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Source: Bell's Weekly Messenger, No.1815, Sunday, January 9, 1831



The pantomime at this theatre increases nightly in attraction. It had nearly, however, sustained a serious drawback by the sudden illness of Southby, the clown. Luckily a substitute was found in the person of a Mr. Hogg, who, we understand, undertook the part at the short notice of only one hour. It is but justice to say that he was perfectly original, and went through the whole of the pantomime with as much apparent ease and agility as if he had been regularly cast for it. Mr. Hogg we are informed, has sustained the character of Clown at the Bath and other provincial theatres with great eclat.


This house presented on Friday night a very animated appearance. The performance of the pantomime at an earlier hour of the evening than it is usually brought forward gave careful parents an opportunity of gratifying the young folks, of which the loud shouts of laughter which resounded from all sides of the house proved that the little ones availed themselves. It was preceded by The Hundred Pound Note, in which Keeley, Power, Bartley, and Wrench, played with unusual vivacity, and seemed to exert themselves to excite mirth and give pleasure. To Miss Taylor was consigned a part infinitely below the talent she has displayed; but it seems to have had no other effect upon her than to show how capable she is of better things. Between this laughable farce and the pantomime (which by the bye is altered in the opening scene by the introduction of Keeley, as Harlequin Fat; instead of Power, as Harlequin Pat, there was little to show of Power's humour, which is now transferred to little Keeley, and the humour lies more in his podgy figure than any wit that is displayed in the dialogue)—the presence of the Duchess of Kent and her interesting daughter, the Princess Victoria, was discovered. They occupied Prince Leopold's box. Long-continued shouts of applause, and a cry for " God Save the King." were heard from all parts of the house. The orchestra then commenced the national anthem, and on its conclusion the curtain drew up, and a number of the vocalists of the theatre presented themselves, and sang the favourite air. The Duchess and her daughter seemed to accept the tribute of respect offered to them with considerable pleasure, and acknowledged it by gracefully curtseying to the audience.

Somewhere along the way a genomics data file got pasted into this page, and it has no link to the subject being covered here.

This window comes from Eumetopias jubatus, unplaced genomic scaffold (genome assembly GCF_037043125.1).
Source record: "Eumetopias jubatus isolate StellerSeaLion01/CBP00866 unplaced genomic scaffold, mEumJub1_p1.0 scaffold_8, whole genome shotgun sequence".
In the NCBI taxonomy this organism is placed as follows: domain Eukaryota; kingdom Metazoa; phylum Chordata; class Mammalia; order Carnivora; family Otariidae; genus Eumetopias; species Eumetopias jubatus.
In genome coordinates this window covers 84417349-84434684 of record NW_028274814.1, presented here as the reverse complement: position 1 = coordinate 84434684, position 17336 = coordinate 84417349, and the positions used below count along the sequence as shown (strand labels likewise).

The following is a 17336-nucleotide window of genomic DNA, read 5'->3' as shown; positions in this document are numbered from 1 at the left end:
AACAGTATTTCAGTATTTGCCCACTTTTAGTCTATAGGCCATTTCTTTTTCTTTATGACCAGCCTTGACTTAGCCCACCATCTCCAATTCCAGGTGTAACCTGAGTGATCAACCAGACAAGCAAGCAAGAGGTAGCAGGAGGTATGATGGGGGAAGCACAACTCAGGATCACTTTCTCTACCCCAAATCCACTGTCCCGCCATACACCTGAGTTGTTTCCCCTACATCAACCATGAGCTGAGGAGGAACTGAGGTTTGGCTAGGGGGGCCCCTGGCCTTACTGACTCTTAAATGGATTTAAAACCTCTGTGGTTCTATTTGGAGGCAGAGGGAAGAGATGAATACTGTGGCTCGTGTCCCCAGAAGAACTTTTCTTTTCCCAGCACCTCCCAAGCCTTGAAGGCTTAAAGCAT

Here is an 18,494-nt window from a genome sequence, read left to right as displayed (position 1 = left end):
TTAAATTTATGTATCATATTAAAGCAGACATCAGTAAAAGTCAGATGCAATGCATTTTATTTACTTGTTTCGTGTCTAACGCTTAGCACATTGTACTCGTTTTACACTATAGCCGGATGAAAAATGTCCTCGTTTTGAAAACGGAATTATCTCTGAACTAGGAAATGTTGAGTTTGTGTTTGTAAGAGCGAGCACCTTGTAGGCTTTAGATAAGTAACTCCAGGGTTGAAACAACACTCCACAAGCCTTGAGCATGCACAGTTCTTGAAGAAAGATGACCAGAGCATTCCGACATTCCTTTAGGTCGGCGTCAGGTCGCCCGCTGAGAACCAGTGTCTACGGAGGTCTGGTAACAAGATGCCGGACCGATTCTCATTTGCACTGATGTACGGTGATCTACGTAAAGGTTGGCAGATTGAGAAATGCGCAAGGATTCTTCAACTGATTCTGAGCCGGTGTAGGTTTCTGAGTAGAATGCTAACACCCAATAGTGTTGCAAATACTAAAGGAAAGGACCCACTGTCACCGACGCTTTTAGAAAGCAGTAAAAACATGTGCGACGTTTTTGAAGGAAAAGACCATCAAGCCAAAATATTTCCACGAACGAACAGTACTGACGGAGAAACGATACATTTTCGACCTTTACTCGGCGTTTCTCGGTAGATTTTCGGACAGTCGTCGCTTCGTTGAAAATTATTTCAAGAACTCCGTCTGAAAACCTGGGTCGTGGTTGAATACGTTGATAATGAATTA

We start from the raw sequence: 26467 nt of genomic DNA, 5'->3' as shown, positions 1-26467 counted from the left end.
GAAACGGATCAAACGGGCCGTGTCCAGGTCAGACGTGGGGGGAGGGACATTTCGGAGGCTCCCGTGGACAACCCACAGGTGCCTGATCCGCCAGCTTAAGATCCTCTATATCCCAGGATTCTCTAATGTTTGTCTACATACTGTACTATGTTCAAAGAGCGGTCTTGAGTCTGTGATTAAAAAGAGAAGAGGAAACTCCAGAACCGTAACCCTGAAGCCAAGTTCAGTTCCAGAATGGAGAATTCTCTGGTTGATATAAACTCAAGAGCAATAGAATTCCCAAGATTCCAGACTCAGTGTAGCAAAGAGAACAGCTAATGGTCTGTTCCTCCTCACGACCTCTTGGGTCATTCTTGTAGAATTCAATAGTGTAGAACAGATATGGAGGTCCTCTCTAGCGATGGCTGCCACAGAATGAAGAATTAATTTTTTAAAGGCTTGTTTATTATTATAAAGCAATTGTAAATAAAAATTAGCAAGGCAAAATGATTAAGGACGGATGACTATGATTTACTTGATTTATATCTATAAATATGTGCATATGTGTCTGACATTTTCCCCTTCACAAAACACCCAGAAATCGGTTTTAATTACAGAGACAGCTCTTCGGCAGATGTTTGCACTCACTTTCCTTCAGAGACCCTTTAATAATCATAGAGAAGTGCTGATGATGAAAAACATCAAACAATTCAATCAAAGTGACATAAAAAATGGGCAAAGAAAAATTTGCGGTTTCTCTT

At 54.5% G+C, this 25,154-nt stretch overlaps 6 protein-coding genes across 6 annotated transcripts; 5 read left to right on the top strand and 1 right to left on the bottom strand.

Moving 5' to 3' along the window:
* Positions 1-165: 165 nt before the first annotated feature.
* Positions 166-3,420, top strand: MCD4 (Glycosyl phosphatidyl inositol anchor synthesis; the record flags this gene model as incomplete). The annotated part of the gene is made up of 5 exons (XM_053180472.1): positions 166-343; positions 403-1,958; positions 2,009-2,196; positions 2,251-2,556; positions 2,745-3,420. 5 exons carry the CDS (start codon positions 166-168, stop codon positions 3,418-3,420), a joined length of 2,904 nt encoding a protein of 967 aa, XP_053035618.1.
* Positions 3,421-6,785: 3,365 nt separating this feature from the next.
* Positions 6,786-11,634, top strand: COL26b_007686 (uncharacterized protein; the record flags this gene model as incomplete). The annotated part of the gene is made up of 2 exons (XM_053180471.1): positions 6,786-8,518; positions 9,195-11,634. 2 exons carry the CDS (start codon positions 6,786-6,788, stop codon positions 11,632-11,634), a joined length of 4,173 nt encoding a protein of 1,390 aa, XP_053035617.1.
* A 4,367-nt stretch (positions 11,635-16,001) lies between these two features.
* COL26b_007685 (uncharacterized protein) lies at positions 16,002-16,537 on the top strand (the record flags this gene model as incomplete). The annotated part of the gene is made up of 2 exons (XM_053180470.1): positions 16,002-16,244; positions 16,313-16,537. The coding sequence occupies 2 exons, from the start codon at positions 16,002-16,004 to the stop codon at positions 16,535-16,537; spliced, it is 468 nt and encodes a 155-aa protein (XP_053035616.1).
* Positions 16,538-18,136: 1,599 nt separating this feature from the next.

A new nautical piece, something in the style of Black Eyed Susan, has been produced at this theatre, called Nancy of Portsmouth. There are many interesting scenes in it, and it was received with great applause. The pantomime here continues to be very attractive.


This favourite place of amusement always bore a high character for the excellence of its pantomimes. The present season, from the nightly overflow, is a test of the popularity the revival of Harlequin and Mother Goose has excited. It has lost none of its activity, spirit, or splendour, by the transfer, and is a great treat to the lovers of fun and frolic.